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Your mac should automatically save them. Here are instructions on how to extract them: http://www.imore.com/how-view-and-move-your-imessage-history-and-attachments


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Settings > Messages > Send & Receive... You can add multiple email addresses there. Also Settings > Messages > Text Message forwarding will allow you to send SMS to another device [I've not tested to an iPad but that's where I sent txts to my Mac]


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If she has blocked you, then the message will not be sent to her. When you first send a message to another Apple device, it will look like an iMessage. It will then change to look like an SMS message, just like you experienced. To you, it will look like a regular message, and it will look like it sent, but she will not actually receive it.


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I found two apps that might fit this bill: The first: a keyboard with synonym suggestions. ($4), Hemingboard Rhymes, Puns, and Synonyms keyboard. The second: a word processor with advanced features including synonyms/antonyms. ($4), WriteRight.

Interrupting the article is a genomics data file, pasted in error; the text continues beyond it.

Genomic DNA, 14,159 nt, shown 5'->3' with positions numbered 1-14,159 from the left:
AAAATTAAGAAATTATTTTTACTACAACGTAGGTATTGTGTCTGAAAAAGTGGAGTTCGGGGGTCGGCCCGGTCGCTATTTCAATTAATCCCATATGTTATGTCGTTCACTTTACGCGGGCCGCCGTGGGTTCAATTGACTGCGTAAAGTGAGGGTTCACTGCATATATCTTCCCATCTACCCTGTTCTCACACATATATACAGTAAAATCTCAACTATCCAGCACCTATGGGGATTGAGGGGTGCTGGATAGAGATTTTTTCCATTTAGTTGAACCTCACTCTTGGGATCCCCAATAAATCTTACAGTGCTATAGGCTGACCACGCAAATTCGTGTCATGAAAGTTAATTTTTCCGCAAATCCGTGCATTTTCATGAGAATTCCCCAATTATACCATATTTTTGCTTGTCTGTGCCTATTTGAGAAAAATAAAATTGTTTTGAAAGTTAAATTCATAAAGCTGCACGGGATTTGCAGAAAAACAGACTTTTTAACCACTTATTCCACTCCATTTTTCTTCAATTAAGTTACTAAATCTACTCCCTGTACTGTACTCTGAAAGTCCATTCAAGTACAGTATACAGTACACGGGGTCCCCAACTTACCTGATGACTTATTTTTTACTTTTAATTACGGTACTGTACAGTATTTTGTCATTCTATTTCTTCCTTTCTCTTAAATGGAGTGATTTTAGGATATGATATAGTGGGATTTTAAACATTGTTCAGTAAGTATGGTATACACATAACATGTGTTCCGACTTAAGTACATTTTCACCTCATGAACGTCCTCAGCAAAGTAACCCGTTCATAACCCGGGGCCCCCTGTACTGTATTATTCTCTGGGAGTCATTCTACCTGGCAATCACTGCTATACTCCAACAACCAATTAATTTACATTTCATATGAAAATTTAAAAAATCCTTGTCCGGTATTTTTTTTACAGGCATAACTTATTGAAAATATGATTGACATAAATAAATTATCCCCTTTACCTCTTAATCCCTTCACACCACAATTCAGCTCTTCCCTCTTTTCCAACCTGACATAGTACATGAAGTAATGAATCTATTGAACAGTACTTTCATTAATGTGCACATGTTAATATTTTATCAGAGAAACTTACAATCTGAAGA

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If you want to access your iMessage history, use Baskup, an OS X application that backs up all your iMessages from your Macbook https://peterkaminski09.github.io/baskup


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That has happened to me. Try opening the app and clicking on the person who sent the last message (or simply click on all of your contacts). That should prove you have read all the messages and take away the badge. Hope this helps.


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No, you can only use iMessages on iOS and Mac OS devices.


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I had a similar issue, though I was no longer able to send to any other device (iMessage or non-Apple). Similar to a couple of others here, it ended up being that Text Message Forwarding was disabled. I don't recall turning it off so either I forgot I did or it was reset during an update. Select Settings > Messages > Text Message Forwarding. Select your mac ...


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This is from the iPhone user guide: Share photos, videos, your location, and more With iMessage or MMS, you can send and receive photos and videos, and send locations, contact info, and voice memos. The size limit of attachments is determined by your service provider— iPhone may compress photo and video attachments when necessary. You didn't ...



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